6. YouTube may embody a particular opportunity for translating participatory culture into civic engagement. The ways that Apple’s ‘1984’ advertisement was appropriated and deployed by supporters of Obama and Clinton as part of the political debate suggests how central YouTube may become in the next presidential campaign. In many ways, YouTube may best embody the vision of a more popular political culture that Stephen Duncombe discusses in his new book, Dream: Re-Imagining Progressive Politics in the Age of Fantasy: ‘Progressives should have learned to build a politics that embraces the dreams of people and fashions spectacles which gives these fantasies form – a politics that employs symbols and associations, a politics that tells good stories. In brief, we should have learned to manufacture dissent. . . . Given the progressive ideals of egalitarianism and a politics that values the input of everyone, our dreamscapes will not be created by media-savvy experts of the left and then handed down to the rest of us to watch, consume, and believe. Instead, our spectacles will be participatory: dreams that the public can mold and shape themselves. They will be active: spectacles that work only if the people help create them. They will be open-ended: setting stages to ask questions and leaving silences to formulate answers. And they will be transparent: dreams that one knows are dreams but which still have power to attract and inspire. And, finally, the spectacles we create will not cover over or replace reality and truth but perform and amplify it.’
Yet as we do so, we should also recognize that participatory culture is not always progressive. However low they may set the bar, the existing political parties do set limits on what they will say in the heat of the political debate and we should anticipate waves of racism, sexism and other forms of bigotry as a general public, operating outside of those rules and norms, deploy participatory media to respond to a race which includes women, African-Americans, Hispanics, Mormons, Italian-Americans, Catholics, and the like as leading figures in a struggle for control over the White House.
7. YouTube helps us to see the shifts which are occurring in the cultural economy: the grassroots culture appropriates and remixes content from the mass-media industry; the mass-media industry monitors trends and pulls innovations back into the system, amplifying them and spreading them to other populations. Yet as they do so, they often alter the social and economic relations which fuelled this cultural production in the first place. We will see increasing debates about the relations between the gift economy of participatory culture and the commodity relations that characterize user-generated content. There is certainly a way that these sites can be seen as a way of economic exploitation as they outsource media production from highly paid and specialized creative workers to their amateur unpaid counterparts.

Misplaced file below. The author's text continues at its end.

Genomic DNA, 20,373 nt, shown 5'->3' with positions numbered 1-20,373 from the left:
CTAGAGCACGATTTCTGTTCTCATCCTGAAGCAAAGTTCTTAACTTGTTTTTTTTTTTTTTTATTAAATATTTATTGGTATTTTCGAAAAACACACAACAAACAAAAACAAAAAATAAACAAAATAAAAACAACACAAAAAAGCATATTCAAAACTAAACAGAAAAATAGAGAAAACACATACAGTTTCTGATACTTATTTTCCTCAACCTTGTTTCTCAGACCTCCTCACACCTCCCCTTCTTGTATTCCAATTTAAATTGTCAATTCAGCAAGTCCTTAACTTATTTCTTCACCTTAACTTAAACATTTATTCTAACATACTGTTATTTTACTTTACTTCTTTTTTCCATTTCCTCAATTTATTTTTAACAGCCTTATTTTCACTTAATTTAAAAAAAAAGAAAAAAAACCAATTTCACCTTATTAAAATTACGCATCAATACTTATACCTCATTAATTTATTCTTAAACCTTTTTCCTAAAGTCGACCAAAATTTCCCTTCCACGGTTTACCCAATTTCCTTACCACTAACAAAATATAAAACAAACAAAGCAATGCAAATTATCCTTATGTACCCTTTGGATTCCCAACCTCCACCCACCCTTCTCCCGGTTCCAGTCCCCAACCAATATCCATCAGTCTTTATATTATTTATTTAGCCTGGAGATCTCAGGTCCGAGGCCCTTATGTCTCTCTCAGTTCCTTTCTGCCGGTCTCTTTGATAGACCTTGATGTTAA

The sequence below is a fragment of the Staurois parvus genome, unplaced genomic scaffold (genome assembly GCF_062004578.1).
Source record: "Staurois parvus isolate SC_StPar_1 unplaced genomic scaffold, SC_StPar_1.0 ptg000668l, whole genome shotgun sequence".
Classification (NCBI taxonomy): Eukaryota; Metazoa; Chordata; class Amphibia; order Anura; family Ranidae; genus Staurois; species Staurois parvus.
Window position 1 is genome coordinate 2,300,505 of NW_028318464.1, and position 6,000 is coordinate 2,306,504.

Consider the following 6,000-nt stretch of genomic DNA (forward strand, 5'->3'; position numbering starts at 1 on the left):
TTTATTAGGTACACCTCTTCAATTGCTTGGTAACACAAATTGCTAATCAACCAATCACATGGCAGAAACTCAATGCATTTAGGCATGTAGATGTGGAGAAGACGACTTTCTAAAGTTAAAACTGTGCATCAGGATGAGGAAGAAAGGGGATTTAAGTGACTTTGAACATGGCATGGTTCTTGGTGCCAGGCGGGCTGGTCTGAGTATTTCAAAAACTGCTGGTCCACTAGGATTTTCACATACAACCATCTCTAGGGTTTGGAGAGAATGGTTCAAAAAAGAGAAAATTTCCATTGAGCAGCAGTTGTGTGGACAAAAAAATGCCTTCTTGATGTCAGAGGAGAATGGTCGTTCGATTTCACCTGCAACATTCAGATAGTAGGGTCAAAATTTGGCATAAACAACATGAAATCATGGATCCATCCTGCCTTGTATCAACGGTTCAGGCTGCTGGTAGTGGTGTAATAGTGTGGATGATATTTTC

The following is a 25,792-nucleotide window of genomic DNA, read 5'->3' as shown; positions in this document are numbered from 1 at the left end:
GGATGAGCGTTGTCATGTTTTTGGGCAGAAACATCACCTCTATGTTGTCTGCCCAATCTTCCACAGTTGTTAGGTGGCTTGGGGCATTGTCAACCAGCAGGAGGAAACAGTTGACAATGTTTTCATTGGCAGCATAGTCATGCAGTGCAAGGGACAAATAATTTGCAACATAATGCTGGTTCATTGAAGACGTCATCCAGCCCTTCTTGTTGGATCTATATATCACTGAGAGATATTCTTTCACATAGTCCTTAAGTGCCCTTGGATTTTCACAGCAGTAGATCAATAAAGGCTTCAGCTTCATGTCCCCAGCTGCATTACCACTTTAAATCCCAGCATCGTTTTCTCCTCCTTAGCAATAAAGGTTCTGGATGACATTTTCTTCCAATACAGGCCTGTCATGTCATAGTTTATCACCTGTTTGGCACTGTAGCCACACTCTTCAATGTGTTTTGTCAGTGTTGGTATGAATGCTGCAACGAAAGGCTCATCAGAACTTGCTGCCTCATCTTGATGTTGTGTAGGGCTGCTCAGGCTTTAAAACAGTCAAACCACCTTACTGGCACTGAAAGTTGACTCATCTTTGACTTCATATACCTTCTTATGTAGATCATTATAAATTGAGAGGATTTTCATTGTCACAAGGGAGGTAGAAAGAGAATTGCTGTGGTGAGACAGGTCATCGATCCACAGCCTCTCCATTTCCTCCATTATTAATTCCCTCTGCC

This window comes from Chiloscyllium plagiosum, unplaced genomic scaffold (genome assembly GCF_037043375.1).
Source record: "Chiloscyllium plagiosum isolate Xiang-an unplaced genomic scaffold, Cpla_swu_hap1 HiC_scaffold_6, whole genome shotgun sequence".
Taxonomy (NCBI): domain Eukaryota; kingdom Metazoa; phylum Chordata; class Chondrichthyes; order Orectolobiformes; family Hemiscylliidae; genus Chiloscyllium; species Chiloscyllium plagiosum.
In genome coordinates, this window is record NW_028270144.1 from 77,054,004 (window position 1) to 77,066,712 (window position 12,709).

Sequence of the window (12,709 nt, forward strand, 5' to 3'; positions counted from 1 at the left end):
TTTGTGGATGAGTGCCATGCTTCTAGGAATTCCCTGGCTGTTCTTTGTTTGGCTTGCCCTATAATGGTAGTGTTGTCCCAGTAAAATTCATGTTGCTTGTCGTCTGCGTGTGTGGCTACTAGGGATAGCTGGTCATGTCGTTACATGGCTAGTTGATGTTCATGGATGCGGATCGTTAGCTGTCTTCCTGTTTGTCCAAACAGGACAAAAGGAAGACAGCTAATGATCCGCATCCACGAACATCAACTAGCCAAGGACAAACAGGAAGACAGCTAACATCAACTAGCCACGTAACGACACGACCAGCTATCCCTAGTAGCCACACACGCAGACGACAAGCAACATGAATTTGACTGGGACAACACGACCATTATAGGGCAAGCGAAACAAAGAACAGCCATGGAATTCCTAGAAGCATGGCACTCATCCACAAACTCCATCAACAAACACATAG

8. In the age of YouTube, social networking emerges as one of the important social skills and cultural competencies that young people need to acquire if they are going to become meaningful participants in the culture around them. We need to be concerned with the participation gap as much as we are concerned with the digital divide. The digital divide has to do with access to technology; the participation gap has to do with access to cultural experiences and the skills that people acquire through their participation within ongoing online communities and social networks.
9. YouTube teaches us that a participatory culture is not necessarily a diverse culture. As John McMuria has shown us, minorities are grossly under-represented – at least among the most heavily viewed videos on YouTube, which still tend to come most often from white middle-class males. If we want to see a more ‘democratic’ culture, we need to explore what mechanisms might encouraged greater diversity in who participates, whose work gets seen, and what gets valued within the new participatory culture.
This text was taken from Henry Jenkins’ weblog: henryjenkins.org, 28 May 2007.
Henry Jenkins (USA) is the Director of the MIT Comparative Media Studies Program. His newest books include Convergence Culture: Where Old and New Media Collide and Fans, Bloggers and Gamers: Exploring Participatory Culture.See further: www.henryjenkins.org.